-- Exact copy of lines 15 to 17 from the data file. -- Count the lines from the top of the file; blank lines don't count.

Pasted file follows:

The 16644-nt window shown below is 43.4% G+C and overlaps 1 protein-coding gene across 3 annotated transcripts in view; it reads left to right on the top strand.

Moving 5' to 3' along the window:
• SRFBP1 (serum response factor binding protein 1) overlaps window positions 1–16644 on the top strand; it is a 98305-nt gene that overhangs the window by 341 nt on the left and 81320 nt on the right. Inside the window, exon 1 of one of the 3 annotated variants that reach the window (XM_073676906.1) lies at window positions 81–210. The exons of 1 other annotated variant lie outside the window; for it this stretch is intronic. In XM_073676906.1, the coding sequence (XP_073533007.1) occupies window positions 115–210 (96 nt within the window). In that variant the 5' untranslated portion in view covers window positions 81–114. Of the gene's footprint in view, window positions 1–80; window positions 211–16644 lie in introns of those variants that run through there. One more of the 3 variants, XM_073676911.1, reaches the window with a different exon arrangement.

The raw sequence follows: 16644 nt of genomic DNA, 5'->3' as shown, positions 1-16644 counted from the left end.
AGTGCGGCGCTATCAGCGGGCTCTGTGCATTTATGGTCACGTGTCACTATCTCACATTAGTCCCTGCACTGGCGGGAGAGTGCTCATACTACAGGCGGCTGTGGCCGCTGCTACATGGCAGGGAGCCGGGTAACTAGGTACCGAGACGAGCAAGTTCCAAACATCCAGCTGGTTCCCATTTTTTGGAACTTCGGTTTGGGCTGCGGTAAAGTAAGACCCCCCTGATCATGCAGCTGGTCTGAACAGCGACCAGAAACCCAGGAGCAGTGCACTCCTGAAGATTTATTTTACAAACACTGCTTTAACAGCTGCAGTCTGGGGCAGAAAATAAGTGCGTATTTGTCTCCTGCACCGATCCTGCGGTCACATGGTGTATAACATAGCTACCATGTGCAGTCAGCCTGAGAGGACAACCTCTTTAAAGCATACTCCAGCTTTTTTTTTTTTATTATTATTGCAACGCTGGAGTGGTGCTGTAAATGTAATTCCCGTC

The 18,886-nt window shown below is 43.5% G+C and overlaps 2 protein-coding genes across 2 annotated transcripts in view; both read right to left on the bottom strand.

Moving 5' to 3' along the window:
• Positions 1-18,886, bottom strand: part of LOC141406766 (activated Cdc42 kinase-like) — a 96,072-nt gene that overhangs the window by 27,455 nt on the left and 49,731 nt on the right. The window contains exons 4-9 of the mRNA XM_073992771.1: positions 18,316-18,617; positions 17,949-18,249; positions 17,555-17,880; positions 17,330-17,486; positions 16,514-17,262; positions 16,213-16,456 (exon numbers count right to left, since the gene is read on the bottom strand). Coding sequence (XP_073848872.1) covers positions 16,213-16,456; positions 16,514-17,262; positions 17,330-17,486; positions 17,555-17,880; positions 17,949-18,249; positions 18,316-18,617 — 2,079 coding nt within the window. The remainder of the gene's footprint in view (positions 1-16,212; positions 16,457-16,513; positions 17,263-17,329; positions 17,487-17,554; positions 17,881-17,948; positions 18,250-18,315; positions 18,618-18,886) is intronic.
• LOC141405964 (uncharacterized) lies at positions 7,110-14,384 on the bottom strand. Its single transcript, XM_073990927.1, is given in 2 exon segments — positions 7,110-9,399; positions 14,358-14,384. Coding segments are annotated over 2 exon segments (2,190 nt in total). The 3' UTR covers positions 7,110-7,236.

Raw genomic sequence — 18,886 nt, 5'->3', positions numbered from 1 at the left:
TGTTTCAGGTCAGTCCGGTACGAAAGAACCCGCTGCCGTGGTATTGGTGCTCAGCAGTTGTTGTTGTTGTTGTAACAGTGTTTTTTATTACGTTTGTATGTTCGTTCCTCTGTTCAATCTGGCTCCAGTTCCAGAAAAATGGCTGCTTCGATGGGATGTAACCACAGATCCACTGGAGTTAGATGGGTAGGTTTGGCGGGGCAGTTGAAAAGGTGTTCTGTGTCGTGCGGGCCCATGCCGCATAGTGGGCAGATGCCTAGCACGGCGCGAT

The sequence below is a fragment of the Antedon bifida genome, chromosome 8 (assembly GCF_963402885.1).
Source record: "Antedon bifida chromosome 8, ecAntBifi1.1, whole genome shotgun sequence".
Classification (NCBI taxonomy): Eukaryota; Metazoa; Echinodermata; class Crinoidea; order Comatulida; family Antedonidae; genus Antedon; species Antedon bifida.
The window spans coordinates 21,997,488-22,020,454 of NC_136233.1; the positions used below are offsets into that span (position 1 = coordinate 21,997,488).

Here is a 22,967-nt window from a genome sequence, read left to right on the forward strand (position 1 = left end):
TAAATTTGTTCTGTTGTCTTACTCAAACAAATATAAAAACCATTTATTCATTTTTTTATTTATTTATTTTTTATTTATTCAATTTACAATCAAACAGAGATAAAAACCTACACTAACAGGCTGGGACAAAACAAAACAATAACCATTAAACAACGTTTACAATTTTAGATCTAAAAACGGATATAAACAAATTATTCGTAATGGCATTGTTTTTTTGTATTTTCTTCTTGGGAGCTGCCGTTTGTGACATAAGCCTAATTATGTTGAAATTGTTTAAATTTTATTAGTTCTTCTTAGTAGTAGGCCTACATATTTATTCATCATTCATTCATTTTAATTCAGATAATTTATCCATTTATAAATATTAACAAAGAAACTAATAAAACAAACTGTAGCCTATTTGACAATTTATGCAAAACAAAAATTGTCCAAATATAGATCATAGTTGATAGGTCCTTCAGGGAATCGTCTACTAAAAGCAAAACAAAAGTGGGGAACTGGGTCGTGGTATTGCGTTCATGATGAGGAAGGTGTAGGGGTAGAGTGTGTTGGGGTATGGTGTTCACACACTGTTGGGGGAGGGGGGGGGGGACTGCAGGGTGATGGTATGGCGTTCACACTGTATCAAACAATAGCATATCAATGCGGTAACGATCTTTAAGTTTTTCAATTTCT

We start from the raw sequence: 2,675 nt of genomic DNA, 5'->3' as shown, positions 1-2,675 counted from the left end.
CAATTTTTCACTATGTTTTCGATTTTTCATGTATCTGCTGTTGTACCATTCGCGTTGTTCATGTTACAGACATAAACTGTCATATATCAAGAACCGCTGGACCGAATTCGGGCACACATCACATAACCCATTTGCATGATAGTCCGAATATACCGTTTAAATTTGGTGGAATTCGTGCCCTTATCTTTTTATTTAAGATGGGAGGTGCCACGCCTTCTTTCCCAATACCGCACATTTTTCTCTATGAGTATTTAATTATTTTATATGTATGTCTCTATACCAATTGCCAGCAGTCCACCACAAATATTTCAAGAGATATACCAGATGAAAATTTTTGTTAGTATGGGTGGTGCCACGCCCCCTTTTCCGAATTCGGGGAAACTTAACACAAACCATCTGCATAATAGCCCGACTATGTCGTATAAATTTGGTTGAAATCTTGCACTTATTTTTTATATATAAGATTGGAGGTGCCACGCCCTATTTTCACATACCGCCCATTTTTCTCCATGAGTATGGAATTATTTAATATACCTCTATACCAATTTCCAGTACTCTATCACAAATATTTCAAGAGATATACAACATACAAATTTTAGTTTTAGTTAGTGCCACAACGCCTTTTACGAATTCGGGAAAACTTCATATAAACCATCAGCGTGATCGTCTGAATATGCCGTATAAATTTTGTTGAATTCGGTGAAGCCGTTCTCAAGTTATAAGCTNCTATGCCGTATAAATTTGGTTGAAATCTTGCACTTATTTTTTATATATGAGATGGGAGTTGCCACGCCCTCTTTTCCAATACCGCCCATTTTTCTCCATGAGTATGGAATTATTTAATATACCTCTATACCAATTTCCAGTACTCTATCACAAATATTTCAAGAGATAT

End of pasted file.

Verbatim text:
The window spans coordinates 21,997,488-22,020,454 of NC_136233.1; the positions used below are offsets into that span (position 1 = coordinate 21,997,488).

Here is a 22,967-nt window from a genome sequence, read left to right on the forward strand (position 1 = left end):
TAAATTTGTTCTGTTGTCTTACTCAAACAAATATAAAAACCATTTATTCATTTTTTTATTTATTTATTTTTTATTTATTCAATTTACAATCAAACAGAGATAAAAACCTACACTAACAGGCTGGGACAAAACAAAACAATAACCATTAAACAACGTTTACAATTTTAGATCTAAAAACGGATATAAACAAATTATTCGTAATGGCATTGTTTTTTTGTATTTTCTTCTTGGGAGCTGCCGTTTGTGACATAAGCCTAATTATGTTGAAATTGTTTAAATTTTATTAGTTCTTCTTAGTAGTAGGCCTACATATTTATTCATCATTCATTCATTTTAATTCAGATAATTTATCCATTTATAAATATTAACAAAGAAACTAATAAAACAAACTGTAGCCTATTTGACAATTTATGCAAAACAAAAATTGTCCAAATATAGATCATAGTTGATAGGTCCTTCAGGGAATCGTCTACTAAAAGCAAAACAAAAGTGGGGAACTGGGTCGTGGTATTGCGTTCATGATGAGGAAGGTGTAGGGGTAGAGTGTGTTGGGGTATGGTGTTCACACACTGTTGGGGGAGGGGGGGGGGGACTGCAGGGTGATGGTATGGCGTTCACACTGTATCAAACAATAGCATATCAATGCGGTAACGATCTTTAAGTTTTTCAATTTCT